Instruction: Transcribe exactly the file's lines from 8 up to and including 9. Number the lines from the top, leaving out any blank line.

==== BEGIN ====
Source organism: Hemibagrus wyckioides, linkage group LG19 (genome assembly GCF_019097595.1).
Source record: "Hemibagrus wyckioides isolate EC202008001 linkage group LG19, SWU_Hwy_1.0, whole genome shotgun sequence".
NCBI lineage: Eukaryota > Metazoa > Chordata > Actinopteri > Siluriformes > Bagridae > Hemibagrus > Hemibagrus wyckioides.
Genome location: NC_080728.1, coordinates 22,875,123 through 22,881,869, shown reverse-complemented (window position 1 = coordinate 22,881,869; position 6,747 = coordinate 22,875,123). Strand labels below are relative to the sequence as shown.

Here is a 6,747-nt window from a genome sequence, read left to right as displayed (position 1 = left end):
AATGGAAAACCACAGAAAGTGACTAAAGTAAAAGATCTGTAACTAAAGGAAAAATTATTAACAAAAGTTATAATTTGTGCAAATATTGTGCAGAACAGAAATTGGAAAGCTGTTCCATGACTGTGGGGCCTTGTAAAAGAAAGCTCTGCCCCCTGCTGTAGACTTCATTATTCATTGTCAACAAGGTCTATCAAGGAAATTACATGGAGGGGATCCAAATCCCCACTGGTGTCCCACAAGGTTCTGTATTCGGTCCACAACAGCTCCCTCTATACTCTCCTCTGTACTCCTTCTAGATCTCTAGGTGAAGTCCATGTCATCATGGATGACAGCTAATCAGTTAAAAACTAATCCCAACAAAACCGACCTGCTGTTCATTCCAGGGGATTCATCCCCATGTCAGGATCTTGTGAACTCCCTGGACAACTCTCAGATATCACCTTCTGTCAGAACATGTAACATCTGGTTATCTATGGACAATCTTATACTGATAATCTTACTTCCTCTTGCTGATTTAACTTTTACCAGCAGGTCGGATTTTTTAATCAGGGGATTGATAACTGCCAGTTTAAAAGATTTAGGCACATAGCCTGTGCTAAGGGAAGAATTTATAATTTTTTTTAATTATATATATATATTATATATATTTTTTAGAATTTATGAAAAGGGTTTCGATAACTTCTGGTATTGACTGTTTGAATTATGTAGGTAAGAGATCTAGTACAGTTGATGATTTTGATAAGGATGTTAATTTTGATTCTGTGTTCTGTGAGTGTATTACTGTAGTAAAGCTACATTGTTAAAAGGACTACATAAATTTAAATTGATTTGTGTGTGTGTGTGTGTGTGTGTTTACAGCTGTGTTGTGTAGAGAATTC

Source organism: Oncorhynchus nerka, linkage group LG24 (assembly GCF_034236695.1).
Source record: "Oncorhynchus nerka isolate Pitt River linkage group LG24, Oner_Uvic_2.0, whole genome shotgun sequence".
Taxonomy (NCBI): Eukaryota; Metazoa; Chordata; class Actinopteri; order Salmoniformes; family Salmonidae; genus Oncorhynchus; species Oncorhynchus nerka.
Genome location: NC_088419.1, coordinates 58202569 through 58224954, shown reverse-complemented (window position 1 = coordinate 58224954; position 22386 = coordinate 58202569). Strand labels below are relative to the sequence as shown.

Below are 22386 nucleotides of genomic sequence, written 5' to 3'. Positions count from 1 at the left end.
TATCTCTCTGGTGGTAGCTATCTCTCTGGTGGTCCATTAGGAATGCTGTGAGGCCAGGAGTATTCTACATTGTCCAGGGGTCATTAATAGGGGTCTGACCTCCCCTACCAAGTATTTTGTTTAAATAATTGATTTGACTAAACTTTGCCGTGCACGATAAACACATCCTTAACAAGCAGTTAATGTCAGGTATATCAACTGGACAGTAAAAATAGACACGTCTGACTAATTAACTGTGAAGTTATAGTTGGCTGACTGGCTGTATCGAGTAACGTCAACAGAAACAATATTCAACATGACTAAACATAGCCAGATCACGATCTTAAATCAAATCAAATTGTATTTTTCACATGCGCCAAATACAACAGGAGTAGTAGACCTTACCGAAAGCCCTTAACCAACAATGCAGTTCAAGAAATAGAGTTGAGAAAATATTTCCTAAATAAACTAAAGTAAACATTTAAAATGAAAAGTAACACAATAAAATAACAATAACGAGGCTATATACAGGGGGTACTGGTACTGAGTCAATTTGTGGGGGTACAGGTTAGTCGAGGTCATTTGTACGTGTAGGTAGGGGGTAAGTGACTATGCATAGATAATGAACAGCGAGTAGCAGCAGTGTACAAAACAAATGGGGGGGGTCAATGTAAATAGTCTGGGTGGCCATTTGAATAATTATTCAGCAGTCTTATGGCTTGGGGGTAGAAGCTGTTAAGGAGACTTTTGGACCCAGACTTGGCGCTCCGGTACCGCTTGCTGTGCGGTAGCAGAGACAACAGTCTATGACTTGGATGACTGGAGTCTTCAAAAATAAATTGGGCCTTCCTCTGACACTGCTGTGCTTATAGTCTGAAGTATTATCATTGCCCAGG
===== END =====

Source record: "Oncorhynchus nerka isolate Pitt River linkage group LG24, Oner_Uvic_2.0, whole genome shotgun sequence".
Taxonomy (NCBI): Eukaryota; Metazoa; Chordata; class Actinopteri; order Salmoniformes; family Salmonidae; genus Oncorhynchus; species Oncorhynchus nerka.